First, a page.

GAARE: We can teach new talent the “Aspiriant way” right from the start without their having to unlearn processes or behaviors. And new hires out of college have been more willing to relocate than established employees. We find that they are more willing to try new positions and to experience different departments by helping fill a need at the firm. Recent graduates also have networks of friends seeking work, and they often recruit their friends to apply for open positions at Aspiriant.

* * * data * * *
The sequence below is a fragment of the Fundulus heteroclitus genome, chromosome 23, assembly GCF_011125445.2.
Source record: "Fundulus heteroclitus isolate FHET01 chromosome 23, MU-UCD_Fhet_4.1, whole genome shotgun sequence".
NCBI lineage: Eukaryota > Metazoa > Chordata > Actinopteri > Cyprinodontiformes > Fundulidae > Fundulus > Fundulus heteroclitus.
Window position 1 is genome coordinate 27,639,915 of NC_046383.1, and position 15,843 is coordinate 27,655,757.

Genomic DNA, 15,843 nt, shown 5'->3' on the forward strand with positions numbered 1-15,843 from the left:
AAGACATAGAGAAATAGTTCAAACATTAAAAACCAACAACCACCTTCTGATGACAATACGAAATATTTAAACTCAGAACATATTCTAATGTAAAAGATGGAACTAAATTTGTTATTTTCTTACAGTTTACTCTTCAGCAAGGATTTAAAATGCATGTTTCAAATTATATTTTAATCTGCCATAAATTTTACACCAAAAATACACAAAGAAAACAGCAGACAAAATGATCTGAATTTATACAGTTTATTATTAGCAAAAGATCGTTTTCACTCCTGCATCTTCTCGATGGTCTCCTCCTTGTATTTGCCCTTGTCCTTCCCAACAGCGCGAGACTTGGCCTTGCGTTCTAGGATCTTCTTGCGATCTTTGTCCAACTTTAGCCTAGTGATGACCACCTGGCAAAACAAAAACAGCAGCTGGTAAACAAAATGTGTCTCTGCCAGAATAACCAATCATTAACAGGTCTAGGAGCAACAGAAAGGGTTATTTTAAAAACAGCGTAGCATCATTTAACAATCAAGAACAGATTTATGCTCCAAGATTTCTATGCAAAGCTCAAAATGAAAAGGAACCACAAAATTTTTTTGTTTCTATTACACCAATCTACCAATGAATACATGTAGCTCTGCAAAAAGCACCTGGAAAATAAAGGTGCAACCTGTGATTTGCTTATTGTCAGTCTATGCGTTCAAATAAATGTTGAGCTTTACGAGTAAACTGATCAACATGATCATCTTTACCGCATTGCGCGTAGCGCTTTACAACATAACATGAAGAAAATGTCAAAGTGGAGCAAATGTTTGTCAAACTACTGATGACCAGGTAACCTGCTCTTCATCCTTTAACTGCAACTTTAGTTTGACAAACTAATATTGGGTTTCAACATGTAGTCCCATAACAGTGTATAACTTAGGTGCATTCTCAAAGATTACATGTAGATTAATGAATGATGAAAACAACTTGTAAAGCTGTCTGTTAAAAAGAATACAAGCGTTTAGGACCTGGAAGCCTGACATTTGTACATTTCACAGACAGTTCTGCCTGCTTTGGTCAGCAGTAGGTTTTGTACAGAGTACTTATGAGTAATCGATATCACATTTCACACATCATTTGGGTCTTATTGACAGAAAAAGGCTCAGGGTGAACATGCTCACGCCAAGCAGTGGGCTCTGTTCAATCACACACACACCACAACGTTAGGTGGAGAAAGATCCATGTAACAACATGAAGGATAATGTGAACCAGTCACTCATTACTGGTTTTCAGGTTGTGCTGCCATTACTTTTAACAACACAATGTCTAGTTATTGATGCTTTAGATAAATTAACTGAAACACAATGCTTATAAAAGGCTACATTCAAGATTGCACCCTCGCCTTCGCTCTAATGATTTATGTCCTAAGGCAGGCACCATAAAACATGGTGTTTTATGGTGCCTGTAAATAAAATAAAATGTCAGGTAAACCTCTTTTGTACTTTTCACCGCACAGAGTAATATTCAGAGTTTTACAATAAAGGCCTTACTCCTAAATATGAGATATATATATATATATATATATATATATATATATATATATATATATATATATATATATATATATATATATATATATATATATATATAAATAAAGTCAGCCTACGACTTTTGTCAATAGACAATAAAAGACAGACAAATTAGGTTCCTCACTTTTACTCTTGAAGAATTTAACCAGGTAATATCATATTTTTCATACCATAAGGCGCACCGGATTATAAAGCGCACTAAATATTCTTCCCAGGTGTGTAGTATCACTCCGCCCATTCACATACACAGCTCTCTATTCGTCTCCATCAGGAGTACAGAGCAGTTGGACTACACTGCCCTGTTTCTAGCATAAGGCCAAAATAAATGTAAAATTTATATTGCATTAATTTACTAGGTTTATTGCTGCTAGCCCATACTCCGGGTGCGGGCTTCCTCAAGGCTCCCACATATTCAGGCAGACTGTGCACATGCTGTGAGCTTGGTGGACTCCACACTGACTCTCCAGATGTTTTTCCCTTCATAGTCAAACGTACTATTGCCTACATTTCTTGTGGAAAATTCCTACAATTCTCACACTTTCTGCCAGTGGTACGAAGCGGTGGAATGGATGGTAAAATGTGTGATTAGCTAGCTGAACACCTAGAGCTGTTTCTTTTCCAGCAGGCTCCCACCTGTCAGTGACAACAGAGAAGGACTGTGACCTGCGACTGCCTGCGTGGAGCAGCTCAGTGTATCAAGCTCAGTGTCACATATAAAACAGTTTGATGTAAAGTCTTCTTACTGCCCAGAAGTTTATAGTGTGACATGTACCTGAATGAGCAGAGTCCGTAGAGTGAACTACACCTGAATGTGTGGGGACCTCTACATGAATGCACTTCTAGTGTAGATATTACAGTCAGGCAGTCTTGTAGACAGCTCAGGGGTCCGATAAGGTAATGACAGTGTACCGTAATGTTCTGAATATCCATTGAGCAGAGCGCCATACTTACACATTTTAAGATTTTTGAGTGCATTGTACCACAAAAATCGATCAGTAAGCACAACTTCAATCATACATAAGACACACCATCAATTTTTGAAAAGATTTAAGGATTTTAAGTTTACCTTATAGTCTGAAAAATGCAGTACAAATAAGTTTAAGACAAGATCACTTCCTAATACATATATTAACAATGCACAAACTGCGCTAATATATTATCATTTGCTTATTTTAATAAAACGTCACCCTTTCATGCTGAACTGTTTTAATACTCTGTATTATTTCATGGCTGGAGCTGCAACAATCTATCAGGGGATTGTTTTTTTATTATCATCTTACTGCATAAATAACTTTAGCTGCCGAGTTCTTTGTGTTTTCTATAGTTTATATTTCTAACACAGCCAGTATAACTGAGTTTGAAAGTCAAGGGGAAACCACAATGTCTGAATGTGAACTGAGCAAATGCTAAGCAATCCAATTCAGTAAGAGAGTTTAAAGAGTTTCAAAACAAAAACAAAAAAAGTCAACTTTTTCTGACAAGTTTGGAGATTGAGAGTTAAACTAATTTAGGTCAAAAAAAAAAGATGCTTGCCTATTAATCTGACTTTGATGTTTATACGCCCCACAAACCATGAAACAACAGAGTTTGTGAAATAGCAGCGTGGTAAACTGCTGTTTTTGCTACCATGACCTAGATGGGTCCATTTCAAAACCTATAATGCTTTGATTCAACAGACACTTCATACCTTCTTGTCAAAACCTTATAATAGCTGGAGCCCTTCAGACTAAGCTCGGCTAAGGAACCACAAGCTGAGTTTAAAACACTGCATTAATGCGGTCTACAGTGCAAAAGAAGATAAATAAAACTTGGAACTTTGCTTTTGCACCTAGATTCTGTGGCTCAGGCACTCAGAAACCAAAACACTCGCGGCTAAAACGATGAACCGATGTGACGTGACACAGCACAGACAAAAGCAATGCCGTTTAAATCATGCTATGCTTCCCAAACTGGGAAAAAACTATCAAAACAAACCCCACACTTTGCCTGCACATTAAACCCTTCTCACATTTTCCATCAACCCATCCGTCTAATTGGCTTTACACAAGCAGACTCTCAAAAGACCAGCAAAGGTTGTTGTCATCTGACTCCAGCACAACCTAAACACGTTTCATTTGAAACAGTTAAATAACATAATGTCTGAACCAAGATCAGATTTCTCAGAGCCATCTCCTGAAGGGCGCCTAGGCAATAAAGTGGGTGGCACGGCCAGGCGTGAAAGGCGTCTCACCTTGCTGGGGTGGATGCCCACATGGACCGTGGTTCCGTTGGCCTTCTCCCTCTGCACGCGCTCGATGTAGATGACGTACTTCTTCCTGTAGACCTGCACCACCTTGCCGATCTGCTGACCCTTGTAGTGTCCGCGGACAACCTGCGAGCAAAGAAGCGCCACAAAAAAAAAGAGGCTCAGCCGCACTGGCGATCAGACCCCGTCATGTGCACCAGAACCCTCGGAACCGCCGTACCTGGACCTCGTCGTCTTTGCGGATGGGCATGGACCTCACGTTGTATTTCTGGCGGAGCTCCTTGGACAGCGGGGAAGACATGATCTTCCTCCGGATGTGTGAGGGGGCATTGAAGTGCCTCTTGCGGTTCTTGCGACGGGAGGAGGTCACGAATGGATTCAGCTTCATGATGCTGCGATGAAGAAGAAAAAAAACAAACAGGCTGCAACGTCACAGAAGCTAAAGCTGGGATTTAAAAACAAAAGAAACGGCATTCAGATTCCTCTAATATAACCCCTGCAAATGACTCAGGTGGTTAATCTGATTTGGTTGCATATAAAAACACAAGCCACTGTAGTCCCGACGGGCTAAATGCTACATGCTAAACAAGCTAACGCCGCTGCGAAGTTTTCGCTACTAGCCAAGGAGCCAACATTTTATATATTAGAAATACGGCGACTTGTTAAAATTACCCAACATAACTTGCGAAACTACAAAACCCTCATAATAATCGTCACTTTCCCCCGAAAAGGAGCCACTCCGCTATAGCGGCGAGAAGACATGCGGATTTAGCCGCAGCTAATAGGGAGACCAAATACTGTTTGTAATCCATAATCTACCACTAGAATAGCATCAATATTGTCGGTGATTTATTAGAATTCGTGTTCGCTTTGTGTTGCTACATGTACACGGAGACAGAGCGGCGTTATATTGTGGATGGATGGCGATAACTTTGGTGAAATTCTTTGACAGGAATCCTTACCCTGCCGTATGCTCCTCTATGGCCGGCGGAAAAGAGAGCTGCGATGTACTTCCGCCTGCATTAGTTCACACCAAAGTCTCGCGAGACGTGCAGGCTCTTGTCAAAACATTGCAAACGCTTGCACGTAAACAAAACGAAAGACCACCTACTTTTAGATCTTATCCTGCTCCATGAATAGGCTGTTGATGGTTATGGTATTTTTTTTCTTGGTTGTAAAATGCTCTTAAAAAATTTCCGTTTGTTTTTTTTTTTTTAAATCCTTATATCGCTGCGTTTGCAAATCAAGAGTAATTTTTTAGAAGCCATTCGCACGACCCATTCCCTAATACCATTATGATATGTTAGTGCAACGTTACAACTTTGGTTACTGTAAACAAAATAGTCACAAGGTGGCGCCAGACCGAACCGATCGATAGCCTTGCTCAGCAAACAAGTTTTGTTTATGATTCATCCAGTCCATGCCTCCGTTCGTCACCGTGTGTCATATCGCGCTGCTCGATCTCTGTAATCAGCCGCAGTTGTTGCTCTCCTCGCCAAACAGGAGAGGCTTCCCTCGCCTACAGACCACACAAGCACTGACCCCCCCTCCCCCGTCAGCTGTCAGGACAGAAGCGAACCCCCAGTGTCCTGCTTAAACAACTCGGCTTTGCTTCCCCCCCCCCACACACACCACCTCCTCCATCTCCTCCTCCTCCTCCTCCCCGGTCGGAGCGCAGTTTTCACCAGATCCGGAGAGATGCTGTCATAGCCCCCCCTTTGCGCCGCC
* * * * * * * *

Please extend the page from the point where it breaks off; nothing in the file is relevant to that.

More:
MCCLAIN: If a firm wants to increase staff diversity, they have to recruit from universities. There’s just too little diversity among experienced talent. We have 30% female advisors today because we’ve been hiring young women right out of college. Another advantage is that once a strong faculty relationship is developed, hiring new graduates can become a successful and consistent source of talent. Each year we hire 15 to 17 students for wealth management internships. In 2019 we have 13 new hires, most of whom had interned with us.
Q: Can you share a success story about hiring a recent college graduate at your firm?